In 1880 he published his first book on the Russo-Indian question, ‘The Eye-witnesses' Account of the disastrous Campaign against the Akhal Tekke Turcomans,’ which was adopted by the Russian government for the military libraries, and commended by General Mikhail Skobelev. In 1881 he printed ‘Merv the Queen of the World and the Scourge of the Man-stealing Turcomans. With an Exposition on the Khorassan Question,’ in which he predicted that the next Russian advance would be pushed to Panjdeh. In 1882 he was sent to Russia by Joseph Cowen, M.P., to interview the principal generals and statesmen on the Russo-Indian question. On his return he wrote ‘The Russian Advance towards India: Conversations with Skobeleff, Ignatieff, and other Russian Generals and Statesmen on the Central Asian Question.’ The following year he proceeded to the Caucasus, and explored the Russian petroleum region. An account of this was published in 1884, in ‘The Region of the Eternal Fire: an Account of a Journey to the Petroleum Region of the Caspian.’ The best-known of his works is, however, ‘The Russians at the Gates of Herat,’ 1885, a book of two hundred pages, written and published within a week, which circulated sixty-five thousand copies.

He died at Grosvenor House, Plumstead Common, Kent, on 4 Dec. 1890, and was buried in Plumstead new cemetery on 10 Dec.

General Staff Academy (Imperial Russia)

The General Staff Academy (Russian: Академия генерального штаба, or Akademiya general'nogo shtaba) was a Russian military academy, established in 1832 in St.Petersburg. It was first known as the Imperial Military Academy (Императорская военная академия), then in 1855 it was renamed Nicholas General Staff Academy (in commemoration of Emperor Nicholas I) and in 1909 - Imperial Nicholas Military Academy (Императорская Николаевская военная академия).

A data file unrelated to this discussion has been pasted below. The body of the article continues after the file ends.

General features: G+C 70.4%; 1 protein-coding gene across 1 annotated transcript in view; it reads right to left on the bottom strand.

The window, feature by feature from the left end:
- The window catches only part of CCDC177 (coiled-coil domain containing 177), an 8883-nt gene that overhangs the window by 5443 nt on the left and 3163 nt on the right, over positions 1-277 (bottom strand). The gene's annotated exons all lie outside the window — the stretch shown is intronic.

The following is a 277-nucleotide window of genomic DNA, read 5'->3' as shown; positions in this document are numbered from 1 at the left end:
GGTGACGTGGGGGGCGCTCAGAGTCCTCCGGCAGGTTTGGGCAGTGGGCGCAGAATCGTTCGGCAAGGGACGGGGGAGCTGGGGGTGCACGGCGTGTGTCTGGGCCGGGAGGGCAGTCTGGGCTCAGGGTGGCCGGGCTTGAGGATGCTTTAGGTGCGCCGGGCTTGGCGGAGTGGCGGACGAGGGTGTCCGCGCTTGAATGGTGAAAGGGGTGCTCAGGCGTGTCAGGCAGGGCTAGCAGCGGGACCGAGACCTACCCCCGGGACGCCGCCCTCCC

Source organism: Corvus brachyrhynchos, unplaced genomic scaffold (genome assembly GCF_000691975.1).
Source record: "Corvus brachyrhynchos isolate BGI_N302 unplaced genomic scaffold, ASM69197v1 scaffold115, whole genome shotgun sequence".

The academy trained Imperial Russian Army officers with higher military education and military land surveyors. It admitted officers of all arms of military service up to the rank of stabbs-captain inclusive. The academy offered two principal courses, one additional course and had a geodesic department. Those who graduated from the additional course used to join the General Staff. The alumni had the right to an accelerated promotion to the next rank and commanding posts. The academy used to employ some of the best military theoriticians and historians, such as Alexei Baiov, Mikhail Dragomirov, Heinrich Leer, Dmitry Maslovsky, Nikolai Medem, Dmitry Milyutin, Alexander Myshlayevsky, Alexander Puzyrevsky and others. From 1832 to 1918, the General Staff Academy trained 4,532 General Staff officers and contributed significantly to the development of military theory. Some of the scientific works and charters prepared by the academy were even used during the first years of the formation of the Red Army.